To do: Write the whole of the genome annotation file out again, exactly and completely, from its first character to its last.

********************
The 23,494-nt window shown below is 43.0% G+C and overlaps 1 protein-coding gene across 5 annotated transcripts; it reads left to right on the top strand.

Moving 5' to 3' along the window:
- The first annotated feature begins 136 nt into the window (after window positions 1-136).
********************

The 23,494-nt window shown below is 43.0% G+C and overlaps 1 protein-coding gene across 5 annotated transcripts; it reads left to right on the top strand.

Moving 5' to 3' along the window:
- The first annotated feature begins 136 nt into the window (after window positions 1-136).